Accueil > "Aliens", Diasporas and International Law

ODEC 8095 - "Aliens", Diasporas and International Law

Type d'enseignement : Seminar

Semester : Autumn 2018-2019

Number of hours : 12

Language of tuition : English



Course Description

One of the great structuring themes in international law is how states should treat « aliens », as foreigners were traditionally known. The movement of persons is at the very source of many international developments, including the protection of investments and human rights. The “alien” today, however, is not necessarily the same as the alien a century or five centuries ago. More diverse and part of complex multicultural societies, he may have become part of a sprawling diaspora that maintains connections with its country of origin whilst being fully settled in the new one. The study of migratory flows in international law has tended to focus on the point of entry (as a migrant or refugee) but has been much less interested in the “long tail” of migration: the extent to which migration continues to produce legal effects sometimes several generations down, notably but not only through multiple citizenship. As to transnational law, the paradigm has been more interested in various corporate and governance actors than the jurisgenerative potential of populations on the move. This course will trace this mutation with a view to teasing out the long term legal ramifications of human mobility across countries. Diasporas, in particular, represent an interesting prism through which to examine a number of transnational legal developments at the intersection of public and private international law, domestic and transnational law, and comparative and human rights law. The course will, for example, deal with the contribution of diasporas to triggering universal jurisdiction, the issue of diplomatic protection of one's nationals' abroad, extra-territorial voting arrangements, the financing of diasporic, notably religious, institutions, the issue of serving in the military of one's country of origin, as well as transnational fiscal arrangements and family law issues. Through those multiple lenses, it hopes to introduce students to some fascinating but little understood legal phenomena that strongly structure our international legal environment.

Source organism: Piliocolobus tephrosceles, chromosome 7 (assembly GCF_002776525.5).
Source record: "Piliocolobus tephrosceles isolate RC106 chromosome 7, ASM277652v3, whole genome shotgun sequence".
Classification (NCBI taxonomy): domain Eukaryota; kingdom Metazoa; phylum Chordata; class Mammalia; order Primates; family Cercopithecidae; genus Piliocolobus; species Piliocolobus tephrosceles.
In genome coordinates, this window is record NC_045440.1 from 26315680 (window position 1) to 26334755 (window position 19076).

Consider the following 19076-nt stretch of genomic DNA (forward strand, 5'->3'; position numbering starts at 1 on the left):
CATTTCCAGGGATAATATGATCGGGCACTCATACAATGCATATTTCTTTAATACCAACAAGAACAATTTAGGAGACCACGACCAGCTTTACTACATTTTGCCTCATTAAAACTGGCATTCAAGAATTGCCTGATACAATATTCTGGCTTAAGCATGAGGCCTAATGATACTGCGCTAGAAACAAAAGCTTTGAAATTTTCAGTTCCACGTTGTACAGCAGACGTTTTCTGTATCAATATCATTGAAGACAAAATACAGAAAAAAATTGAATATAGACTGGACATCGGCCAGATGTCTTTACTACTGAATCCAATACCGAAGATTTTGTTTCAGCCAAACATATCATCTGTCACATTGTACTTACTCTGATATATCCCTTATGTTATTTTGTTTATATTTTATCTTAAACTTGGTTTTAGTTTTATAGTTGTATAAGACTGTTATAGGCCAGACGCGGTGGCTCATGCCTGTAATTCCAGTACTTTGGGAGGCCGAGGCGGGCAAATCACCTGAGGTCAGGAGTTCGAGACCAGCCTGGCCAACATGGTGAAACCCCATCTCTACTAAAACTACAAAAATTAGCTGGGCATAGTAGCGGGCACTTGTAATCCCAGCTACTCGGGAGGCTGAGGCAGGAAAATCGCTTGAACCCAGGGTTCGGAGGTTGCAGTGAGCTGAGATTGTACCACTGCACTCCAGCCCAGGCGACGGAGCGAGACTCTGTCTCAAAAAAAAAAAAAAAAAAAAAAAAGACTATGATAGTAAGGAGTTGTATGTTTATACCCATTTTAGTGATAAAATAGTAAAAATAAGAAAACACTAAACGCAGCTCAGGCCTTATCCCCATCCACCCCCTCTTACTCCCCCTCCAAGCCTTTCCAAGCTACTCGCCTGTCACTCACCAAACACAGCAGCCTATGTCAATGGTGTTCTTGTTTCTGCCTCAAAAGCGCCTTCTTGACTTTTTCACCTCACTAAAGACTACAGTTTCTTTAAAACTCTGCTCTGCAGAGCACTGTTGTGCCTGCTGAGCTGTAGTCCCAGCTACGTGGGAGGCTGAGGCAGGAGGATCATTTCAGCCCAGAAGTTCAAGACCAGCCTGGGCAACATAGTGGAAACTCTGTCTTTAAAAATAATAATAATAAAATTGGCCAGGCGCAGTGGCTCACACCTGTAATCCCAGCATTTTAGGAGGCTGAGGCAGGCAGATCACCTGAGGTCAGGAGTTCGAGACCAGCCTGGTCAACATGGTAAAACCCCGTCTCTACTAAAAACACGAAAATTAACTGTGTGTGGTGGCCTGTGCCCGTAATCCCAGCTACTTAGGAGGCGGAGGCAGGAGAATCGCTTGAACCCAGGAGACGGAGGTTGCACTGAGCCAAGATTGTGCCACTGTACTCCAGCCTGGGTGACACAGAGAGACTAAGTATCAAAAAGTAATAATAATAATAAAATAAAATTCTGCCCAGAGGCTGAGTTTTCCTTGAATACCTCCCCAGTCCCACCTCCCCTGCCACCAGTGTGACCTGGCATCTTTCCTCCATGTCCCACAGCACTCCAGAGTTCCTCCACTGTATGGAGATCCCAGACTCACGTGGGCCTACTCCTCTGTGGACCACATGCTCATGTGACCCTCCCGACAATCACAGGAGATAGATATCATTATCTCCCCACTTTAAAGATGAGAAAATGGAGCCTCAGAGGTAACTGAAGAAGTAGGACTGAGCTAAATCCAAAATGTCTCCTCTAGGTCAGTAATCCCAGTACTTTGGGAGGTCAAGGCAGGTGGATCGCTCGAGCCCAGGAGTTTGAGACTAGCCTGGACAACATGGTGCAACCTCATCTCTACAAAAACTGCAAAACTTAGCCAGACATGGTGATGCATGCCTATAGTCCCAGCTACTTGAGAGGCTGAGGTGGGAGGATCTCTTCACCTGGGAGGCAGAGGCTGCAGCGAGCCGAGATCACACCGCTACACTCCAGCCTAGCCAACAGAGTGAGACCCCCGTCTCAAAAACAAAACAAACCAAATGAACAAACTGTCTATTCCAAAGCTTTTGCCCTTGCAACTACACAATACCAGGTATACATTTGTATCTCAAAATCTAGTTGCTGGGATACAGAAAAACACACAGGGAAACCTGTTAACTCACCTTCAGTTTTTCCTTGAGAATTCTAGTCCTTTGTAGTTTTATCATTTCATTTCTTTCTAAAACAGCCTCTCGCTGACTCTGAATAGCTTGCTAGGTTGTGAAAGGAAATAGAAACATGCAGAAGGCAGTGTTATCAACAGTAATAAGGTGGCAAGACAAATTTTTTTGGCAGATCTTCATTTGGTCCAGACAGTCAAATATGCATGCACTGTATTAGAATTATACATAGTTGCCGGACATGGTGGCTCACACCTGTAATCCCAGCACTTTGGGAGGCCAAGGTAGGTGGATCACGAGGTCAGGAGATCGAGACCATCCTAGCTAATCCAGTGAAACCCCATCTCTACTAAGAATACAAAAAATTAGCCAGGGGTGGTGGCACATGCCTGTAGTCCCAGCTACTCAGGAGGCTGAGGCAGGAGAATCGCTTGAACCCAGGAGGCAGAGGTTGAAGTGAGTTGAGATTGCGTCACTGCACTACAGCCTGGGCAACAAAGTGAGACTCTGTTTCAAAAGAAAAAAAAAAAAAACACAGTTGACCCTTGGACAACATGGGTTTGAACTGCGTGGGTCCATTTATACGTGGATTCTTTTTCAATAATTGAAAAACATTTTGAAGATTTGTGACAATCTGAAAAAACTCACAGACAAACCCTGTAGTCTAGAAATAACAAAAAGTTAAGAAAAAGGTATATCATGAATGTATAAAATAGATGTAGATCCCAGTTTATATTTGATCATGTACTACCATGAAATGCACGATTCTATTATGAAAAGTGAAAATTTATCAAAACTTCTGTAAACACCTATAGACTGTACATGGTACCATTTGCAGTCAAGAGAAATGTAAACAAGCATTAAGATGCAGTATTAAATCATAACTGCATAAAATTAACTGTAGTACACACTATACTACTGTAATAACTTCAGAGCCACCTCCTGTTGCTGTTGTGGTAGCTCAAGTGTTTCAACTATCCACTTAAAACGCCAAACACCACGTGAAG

MEGRET, Frédéric J. (Professeur agrégé)

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